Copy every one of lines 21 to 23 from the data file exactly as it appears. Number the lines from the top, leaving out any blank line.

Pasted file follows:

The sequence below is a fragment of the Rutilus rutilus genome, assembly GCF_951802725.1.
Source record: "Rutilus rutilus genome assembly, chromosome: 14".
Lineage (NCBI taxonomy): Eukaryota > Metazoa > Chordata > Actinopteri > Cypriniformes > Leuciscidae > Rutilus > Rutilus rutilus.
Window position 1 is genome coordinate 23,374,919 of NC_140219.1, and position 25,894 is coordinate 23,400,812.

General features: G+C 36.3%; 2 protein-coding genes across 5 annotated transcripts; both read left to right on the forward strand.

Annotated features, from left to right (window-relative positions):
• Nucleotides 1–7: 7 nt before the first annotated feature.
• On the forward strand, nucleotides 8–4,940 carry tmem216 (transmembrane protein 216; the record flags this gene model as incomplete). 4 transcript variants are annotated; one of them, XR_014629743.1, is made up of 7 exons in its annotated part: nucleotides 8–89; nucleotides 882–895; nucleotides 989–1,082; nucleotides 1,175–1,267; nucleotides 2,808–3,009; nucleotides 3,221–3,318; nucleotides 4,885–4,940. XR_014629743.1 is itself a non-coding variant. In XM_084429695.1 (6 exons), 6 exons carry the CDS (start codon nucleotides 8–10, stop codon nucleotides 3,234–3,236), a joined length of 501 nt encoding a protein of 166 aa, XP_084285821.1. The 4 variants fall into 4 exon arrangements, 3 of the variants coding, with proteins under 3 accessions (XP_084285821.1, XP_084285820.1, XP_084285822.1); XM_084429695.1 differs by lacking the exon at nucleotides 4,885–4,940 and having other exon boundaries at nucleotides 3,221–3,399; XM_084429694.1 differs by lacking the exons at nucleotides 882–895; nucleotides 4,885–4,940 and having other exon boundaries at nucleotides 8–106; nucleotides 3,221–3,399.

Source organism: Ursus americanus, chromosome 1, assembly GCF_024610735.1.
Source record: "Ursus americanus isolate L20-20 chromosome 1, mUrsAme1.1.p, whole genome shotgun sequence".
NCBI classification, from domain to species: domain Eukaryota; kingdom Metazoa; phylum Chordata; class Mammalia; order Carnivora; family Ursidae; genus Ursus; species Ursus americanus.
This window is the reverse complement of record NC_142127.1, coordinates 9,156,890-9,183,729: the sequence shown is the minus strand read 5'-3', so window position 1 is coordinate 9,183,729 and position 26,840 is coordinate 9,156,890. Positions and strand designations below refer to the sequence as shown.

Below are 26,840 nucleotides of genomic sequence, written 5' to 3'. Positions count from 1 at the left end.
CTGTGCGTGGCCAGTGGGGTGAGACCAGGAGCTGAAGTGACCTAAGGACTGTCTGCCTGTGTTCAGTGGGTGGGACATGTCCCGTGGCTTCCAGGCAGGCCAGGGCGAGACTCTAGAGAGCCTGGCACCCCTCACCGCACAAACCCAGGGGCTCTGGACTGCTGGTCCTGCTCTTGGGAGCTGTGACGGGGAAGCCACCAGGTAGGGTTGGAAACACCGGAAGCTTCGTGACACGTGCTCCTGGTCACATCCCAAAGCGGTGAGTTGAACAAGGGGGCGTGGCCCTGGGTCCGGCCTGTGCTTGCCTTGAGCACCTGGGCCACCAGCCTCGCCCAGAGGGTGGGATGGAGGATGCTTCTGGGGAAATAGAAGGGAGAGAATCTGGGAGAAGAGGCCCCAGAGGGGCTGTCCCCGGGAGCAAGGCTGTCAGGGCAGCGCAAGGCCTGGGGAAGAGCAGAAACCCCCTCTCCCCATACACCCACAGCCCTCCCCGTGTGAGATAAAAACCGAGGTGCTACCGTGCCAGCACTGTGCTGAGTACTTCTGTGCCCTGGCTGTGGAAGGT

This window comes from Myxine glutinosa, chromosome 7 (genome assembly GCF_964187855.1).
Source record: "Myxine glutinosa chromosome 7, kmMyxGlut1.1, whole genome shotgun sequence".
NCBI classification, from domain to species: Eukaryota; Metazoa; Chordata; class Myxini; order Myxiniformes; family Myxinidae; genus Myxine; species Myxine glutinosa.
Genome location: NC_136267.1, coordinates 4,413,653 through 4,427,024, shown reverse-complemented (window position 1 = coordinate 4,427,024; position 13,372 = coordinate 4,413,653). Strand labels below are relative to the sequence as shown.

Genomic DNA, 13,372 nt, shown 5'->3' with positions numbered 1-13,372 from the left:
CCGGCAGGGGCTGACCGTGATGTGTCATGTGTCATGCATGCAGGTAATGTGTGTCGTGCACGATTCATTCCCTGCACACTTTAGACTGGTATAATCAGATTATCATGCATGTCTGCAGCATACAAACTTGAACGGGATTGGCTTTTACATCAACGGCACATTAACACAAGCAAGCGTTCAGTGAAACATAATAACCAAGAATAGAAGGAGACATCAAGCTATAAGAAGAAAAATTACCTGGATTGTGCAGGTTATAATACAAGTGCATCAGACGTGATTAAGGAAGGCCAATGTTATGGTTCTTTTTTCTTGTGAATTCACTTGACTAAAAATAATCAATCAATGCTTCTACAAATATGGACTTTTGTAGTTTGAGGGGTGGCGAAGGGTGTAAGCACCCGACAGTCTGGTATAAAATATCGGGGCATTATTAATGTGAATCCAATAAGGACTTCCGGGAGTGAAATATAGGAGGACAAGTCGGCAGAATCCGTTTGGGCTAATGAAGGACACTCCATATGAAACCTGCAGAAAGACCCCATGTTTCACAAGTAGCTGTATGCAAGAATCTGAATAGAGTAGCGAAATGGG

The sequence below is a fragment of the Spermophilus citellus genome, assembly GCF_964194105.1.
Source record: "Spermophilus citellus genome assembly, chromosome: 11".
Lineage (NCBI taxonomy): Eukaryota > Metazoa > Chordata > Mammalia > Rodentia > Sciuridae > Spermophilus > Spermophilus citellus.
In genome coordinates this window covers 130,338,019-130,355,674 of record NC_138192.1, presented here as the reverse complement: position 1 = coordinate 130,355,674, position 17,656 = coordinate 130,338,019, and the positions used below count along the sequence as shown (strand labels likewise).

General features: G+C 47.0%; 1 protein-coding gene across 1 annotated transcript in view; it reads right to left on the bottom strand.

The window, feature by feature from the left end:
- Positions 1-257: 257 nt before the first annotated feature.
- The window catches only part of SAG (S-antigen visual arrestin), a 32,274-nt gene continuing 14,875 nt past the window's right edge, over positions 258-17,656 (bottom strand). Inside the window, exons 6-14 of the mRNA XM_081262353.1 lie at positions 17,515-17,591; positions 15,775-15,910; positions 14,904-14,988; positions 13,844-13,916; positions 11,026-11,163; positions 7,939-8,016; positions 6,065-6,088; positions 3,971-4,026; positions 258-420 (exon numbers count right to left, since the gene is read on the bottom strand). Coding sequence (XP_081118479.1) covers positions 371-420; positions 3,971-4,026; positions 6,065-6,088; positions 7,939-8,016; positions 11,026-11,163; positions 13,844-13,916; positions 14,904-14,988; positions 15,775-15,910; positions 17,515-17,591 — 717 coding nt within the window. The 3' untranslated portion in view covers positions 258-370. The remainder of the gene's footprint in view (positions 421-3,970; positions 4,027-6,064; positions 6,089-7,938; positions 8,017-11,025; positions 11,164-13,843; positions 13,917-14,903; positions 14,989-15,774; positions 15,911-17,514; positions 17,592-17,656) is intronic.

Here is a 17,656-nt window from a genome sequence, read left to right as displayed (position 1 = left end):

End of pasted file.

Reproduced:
The sequence below is a fragment of the Spermophilus citellus genome, assembly GCF_964194105.1.
Source record: "Spermophilus citellus genome assembly, chromosome: 11".
Lineage (NCBI taxonomy): Eukaryota > Metazoa > Chordata > Mammalia > Rodentia > Sciuridae > Spermophilus > Spermophilus citellus.